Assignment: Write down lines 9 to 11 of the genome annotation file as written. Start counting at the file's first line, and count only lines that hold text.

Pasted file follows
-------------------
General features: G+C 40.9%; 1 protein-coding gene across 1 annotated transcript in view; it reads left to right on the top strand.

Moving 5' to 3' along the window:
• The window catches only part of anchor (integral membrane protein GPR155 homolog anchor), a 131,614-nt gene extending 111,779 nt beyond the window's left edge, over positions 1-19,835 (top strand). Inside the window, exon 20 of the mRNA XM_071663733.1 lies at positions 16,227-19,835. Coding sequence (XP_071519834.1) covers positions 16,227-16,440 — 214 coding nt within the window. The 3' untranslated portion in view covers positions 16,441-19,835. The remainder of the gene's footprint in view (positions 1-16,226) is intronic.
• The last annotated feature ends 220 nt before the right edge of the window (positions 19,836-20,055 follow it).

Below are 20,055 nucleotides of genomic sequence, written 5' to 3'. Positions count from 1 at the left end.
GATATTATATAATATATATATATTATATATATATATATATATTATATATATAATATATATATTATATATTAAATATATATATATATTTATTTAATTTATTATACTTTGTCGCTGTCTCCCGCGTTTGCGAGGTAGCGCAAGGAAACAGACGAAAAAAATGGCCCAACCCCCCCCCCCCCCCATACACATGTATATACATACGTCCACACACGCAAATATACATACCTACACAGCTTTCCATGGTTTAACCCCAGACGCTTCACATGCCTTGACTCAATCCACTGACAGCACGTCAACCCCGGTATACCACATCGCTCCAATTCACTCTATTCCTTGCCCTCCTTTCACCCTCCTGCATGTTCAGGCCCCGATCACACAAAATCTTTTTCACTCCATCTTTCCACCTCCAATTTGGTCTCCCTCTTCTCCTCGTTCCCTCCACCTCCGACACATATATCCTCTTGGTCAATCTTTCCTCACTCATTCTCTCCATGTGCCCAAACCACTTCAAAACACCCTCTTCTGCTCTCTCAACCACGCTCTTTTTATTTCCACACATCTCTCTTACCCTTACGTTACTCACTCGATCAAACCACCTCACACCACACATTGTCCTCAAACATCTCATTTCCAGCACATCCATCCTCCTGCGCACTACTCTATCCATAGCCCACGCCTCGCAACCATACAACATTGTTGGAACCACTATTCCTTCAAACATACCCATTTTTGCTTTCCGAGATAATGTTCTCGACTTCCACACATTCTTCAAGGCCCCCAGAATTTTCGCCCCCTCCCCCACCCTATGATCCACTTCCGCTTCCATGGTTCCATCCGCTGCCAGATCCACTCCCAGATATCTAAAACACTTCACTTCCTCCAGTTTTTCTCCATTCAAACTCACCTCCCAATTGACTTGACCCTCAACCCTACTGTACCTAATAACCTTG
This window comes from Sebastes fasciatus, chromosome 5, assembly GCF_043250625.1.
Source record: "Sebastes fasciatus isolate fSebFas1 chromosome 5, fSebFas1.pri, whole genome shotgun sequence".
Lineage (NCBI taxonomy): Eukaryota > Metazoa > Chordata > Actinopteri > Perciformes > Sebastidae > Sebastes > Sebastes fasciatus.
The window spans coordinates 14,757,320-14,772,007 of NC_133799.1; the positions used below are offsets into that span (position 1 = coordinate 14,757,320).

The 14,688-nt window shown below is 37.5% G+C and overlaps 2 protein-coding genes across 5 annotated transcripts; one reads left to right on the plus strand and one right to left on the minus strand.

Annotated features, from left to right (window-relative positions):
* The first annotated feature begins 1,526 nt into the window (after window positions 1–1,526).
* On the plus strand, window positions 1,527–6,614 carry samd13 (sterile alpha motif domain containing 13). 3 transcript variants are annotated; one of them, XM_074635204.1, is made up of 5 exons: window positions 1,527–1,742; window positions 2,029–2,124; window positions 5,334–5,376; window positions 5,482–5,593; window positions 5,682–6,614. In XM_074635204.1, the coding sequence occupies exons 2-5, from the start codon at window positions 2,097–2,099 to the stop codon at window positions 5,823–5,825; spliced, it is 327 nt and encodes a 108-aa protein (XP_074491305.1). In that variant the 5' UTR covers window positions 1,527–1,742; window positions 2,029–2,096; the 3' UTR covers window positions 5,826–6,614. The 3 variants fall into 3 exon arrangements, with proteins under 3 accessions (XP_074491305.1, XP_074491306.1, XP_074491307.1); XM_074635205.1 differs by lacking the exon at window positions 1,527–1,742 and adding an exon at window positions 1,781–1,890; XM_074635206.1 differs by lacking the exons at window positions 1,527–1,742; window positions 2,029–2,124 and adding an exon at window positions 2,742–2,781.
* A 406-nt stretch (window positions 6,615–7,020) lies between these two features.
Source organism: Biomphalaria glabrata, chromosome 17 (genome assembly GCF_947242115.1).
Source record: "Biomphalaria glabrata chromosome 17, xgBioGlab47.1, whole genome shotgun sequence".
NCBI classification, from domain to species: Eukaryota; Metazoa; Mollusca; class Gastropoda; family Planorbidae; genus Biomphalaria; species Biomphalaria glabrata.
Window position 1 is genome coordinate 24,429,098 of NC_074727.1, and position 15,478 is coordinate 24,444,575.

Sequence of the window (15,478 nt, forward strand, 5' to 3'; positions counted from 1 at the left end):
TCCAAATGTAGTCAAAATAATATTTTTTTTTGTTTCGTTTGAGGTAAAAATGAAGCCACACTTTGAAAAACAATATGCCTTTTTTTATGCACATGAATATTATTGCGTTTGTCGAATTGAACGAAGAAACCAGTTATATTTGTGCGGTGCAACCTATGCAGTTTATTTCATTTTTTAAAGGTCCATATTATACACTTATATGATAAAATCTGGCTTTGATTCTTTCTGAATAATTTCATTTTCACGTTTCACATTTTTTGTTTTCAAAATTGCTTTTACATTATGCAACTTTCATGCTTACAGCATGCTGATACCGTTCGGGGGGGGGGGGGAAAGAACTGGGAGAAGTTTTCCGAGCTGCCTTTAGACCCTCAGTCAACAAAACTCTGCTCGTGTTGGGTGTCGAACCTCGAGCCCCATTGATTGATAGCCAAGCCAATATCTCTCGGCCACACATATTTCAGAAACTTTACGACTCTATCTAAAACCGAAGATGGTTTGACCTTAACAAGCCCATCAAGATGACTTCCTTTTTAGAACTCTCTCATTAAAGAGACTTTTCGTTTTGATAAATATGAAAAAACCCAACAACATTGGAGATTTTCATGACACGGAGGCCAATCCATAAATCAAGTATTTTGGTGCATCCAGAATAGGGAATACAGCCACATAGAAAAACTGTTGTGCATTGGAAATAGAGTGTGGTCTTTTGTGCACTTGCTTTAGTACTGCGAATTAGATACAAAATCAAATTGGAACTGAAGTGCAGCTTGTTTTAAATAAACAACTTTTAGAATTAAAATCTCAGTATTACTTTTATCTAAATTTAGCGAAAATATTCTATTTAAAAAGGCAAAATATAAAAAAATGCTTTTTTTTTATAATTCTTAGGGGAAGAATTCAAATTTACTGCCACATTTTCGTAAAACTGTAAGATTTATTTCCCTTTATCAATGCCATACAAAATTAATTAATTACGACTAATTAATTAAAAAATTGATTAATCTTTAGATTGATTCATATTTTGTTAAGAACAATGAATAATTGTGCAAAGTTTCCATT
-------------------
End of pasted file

Lineage (NCBI taxonomy): Eukaryota > Metazoa > Chordata > Actinopteri > Perciformes > Sebastidae > Sebastes > Sebastes fasciatus.
The window spans coordinates 14,757,320-14,772,007 of NC_133799.1; the positions used below are offsets into that span (position 1 = coordinate 14,757,320).

The 14,688-nt window shown below is 37.5% G+C and overlaps 2 protein-coding genes across 5 annotated transcripts; one reads left to right on the plus strand and one right to left on the minus strand.